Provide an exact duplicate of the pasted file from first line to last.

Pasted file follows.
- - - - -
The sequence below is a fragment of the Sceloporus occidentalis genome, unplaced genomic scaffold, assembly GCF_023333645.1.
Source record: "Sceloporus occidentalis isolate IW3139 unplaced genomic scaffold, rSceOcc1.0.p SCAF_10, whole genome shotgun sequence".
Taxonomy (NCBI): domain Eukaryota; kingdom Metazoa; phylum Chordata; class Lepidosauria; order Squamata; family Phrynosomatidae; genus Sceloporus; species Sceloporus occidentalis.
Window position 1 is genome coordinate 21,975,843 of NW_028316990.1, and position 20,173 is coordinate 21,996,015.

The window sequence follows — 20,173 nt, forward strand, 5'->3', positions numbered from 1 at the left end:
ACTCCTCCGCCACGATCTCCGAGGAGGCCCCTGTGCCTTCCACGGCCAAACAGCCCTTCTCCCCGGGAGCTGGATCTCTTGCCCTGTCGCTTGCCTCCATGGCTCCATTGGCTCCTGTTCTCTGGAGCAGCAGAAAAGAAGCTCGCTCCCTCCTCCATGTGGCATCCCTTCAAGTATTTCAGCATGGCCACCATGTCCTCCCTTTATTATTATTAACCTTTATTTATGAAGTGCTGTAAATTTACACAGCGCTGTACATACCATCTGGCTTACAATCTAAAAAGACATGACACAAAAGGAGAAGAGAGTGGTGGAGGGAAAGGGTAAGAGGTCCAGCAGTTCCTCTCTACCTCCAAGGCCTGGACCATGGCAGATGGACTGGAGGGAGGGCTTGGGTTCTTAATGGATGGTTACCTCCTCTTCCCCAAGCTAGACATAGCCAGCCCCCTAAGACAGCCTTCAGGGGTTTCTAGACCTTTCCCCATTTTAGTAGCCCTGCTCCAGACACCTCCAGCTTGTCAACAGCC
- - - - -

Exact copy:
The sequence below is a fragment of the Sceloporus occidentalis genome, unplaced genomic scaffold, assembly GCF_023333645.1.
Source record: "Sceloporus occidentalis isolate IW3139 unplaced genomic scaffold, rSceOcc1.0.p SCAF_10, whole genome shotgun sequence".
Taxonomy (NCBI): domain Eukaryota; kingdom Metazoa; phylum Chordata; class Lepidosauria; order Squamata; family Phrynosomatidae; genus Sceloporus; species Sceloporus occidentalis.
Window position 1 is genome coordinate 21,975,843 of NW_028316990.1, and position 20,173 is coordinate 21,996,015.

The window sequence follows — 20,173 nt, forward strand, 5'->3', positions numbered from 1 at the left end:
ACTCCTCCGCCACGATCTCCGAGGAGGCCCCTGTGCCTTCCACGGCCAAACAGCCCTTCTCCCCGGGAGCTGGATCTCTTGCCCTGTCGCTTGCCTCCATGGCTCCATTGGCTCCTGTTCTCTGGAGCAGCAGAAAAGAAGCTCGCTCCCTCCTCCATGTGGCATCCCTTCAAGTATTTCAGCATGGCCACCATGTCCTCCCTTTATTATTATTAACCTTTATTTATGAAGTGCTGTAAATTTACACAGCGCTGTACATACCATCTGGCTTACAATCTAAAAAGACATGACACAAAAGGAGAAGAGAGTGGTGGAGGGAAAGGGTAAGAGGTCCAGCAGTTCCTCTCTACCTCCAAGGCCTGGACCATGGCAGATGGACTGGAGGGAGGGCTTGGGTTCTTAATGGATGGTTACCTCCTCTTCCCCAAGCTAGACATAGCCAGCCCCCTAAGACAGCCTTCAGGGGTTTCTAGACCTTTCCCCATTTTAGTAGCCCTGCTCCAGACACCTCCAGCTTGTCAACAGCC